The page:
Revisiting Columbine

columbineI finally found time for Dave Cullen’s work of investigative reporting, Columbine, and it’s even better than I expected. Like many, I became fascinated by the terrible events as they unfurled on television and in the newspapers. What would make two young people execute such a horrific plan? Was anyone else involved? How did they get so many weapons without drawing any attention to themselves?

Cullen’s book, based on thousands of hours of interviews with survivors, ten years worth of research, succeeds on many levels. By using a nonlinear timeline, he maintains suspense, even when focusing on events which are somewhat familiar to those who followed the tragedy and its aftermath. His slow reveal of the killers, the victims, and the investigators makes them feel like literary characters and helps readers to understand the motivations of everyone involved.

What I find most amazing about Columbine is how much it destroys the popular myths reported as news in the weeks immediately after the shooting. A “trench coat mafia” and goth culture led to the attacks? No, not really. Eric Harris and Dylan Klebold were complete misfits who killed their classmates after bullying and loneliness? Not according to Cullen. They were targeting jocks or Christian kids in particular? Nope, their shooting was  almost entirely random. That martyred girl who stood up for God and her religious beliefs?  She was sadly killed, but probably didn’t get a chance to say anything before she died. Cullen shatters dozens of myths, making this reader, for one, realize that I really didn’t know as much about Columbine as I thought.

The book reveals three facts that I found especially chilling. First, the high number of casualties was only a tiny portion of the deaths that would have resulted if  Harris’s plan to bomb the school and parking lots at peak hours and in stages had succeeded. Only the failure of his timing mechanisms kept the death toll out of the hundreds.

Second, the authorities new quite a lot about Harris and Klebold well before the shootings. They had made threats against former friends, committed acts of vandalism, and even been caught stealing equipment from a vehicle that had put them in a kind of juvenile probation program. Eric Harris had been caught making pipe bombs and posted regularly to a web site that authorities had seen about his hatred and desire to kill people.

Third, Harris was not particularly a victim of bullying or an outsider. He was a textbook psychopath who had many friends and fooled his parents, other students, and the justice officers whom he encountered. Reading his story, it’s easy to see how a similar killer, despite being very young, could commit a similar crime.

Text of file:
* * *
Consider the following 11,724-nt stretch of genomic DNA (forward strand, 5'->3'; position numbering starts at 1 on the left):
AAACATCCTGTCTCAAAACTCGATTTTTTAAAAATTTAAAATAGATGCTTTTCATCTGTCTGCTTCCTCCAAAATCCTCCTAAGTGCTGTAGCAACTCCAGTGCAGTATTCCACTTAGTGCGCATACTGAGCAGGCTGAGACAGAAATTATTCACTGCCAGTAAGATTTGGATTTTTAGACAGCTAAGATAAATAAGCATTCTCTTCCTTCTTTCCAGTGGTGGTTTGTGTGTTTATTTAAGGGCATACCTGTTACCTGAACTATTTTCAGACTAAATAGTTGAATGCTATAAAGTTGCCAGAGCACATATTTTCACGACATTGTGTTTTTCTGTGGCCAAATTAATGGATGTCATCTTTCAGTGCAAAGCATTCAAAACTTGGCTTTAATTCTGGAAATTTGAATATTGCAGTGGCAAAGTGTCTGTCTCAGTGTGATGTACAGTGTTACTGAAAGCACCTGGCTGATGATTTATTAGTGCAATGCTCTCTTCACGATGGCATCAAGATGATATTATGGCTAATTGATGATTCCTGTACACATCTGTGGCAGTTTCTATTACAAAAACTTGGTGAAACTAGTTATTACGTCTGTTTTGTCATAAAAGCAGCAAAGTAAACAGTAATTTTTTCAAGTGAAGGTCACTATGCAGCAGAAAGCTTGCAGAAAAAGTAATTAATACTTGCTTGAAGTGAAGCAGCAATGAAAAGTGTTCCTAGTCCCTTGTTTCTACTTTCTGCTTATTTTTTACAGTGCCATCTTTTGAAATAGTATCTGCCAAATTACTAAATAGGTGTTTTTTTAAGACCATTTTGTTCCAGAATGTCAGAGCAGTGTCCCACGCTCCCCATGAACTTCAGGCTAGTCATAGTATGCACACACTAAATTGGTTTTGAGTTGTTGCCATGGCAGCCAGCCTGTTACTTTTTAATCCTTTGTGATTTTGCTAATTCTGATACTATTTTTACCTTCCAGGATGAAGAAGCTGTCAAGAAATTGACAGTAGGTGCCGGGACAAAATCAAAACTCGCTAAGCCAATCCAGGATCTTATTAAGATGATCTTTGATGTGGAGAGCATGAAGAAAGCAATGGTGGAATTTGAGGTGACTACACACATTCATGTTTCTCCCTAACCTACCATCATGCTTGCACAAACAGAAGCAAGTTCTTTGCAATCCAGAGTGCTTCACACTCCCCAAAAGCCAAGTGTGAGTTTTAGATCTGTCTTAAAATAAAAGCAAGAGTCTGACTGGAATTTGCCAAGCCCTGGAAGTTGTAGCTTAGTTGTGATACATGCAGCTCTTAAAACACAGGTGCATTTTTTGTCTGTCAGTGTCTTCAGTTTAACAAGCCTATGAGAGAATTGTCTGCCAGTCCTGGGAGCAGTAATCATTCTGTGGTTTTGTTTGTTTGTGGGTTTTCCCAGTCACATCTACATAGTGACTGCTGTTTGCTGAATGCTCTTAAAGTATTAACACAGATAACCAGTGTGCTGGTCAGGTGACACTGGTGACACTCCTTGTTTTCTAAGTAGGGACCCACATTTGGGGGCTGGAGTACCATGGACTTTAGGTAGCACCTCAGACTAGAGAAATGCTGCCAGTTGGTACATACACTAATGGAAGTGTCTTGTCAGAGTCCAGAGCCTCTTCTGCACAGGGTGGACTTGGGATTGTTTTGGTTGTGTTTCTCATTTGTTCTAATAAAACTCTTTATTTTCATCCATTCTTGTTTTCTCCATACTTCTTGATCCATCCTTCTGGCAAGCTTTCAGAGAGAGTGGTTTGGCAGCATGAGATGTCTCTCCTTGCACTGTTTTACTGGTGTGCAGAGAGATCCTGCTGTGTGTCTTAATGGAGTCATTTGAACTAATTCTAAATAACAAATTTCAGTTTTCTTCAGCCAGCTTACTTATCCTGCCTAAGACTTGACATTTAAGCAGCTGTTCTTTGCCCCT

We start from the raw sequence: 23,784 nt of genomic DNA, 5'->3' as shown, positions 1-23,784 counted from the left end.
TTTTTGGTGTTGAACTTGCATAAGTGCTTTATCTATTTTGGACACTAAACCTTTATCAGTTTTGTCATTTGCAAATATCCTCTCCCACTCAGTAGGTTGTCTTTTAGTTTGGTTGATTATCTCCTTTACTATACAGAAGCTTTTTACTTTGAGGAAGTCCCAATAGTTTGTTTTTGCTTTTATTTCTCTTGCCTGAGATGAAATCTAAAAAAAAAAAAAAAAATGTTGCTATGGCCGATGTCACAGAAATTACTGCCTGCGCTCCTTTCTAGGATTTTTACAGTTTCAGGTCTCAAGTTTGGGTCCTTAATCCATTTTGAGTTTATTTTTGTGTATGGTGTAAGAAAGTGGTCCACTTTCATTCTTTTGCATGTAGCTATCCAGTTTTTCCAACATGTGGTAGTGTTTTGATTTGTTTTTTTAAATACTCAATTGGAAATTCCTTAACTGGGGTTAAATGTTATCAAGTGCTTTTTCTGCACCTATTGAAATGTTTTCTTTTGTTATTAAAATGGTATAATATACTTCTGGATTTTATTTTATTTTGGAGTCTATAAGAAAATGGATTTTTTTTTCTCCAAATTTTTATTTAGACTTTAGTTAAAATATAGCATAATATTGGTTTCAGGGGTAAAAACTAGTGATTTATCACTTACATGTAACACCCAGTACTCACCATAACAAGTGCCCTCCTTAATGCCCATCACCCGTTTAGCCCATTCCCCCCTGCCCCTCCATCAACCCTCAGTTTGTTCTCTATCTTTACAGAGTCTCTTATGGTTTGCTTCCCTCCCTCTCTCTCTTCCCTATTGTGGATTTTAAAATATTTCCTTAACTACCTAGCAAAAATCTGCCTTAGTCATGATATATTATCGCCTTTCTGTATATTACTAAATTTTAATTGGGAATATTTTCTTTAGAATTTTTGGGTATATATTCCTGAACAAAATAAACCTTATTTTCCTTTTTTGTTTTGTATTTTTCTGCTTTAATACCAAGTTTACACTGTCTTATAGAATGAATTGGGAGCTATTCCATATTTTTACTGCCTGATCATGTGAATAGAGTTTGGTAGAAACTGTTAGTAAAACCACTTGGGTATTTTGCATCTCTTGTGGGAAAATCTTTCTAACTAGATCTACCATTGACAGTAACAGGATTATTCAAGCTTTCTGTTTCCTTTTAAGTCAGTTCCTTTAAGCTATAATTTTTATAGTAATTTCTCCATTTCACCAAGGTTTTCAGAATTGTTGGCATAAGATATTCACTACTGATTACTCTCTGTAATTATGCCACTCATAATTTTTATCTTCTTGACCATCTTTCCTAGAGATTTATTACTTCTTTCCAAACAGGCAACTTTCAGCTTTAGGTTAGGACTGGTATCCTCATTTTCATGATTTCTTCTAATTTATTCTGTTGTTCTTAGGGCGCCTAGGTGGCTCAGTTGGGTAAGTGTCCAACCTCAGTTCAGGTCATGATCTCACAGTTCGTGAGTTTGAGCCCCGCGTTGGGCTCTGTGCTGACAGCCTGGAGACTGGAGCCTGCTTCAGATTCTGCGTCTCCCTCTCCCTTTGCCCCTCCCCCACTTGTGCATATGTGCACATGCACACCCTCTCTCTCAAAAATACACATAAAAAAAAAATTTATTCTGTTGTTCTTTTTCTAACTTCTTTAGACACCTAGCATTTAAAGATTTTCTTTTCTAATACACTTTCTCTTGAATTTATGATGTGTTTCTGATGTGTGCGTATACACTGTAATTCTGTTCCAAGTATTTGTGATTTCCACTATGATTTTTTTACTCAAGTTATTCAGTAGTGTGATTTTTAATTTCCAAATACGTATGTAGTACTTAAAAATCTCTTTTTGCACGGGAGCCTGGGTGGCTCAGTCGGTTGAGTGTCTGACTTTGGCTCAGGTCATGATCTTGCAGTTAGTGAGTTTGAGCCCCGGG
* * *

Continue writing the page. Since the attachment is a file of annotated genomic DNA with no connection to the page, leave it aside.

These and many other revelations make Columbine an excellent selection for book groups, a choice that will easily support hours of discussion. For balance, I’m going to peruse Mark Ames’s Going Postal, survivor Brooks Brown’s No Easy Answers: The Truth Behind Death at Columbine, and Jeff Kass’s Columbine:  A True Crime Story. Although less well reviewed than Columbine, my understanding is that these books contradict some of Cullen’s conclusions.

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About the Author:

Neil Hollands is an Adult Services Librarian at Williamsburg Regional Library in Virginia, where he specializes in readers’ advisory and collection development. He is the author of Read On . . . Fantasy Fiction (2007) and Fellowship in a Ring: a Guide for Science Fiction and Fantasy Book Groups (2009).

2 Comments on "Revisiting Columbine"

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  1. dave@davecullen.com' Dave Cullen says:

    Thanks for the really great review, Neil. You clearly put a lot of thought into that. I’m really glad the structure worked for you, as that was an especially good nut to crack.

    I’m glad to see you checking out some of the other books, and curious to hear what you think.

  2. actingislife87@gmail.com' J.T. Hosack says:

    It is due to this review from Neil Hollands that I will be sure to pick up a copy and read this. Being a young student during that time I could not process the emotion, nor the information being thrown at me from the media. I’m excited to read what Dave Cullen has worked so hard on.

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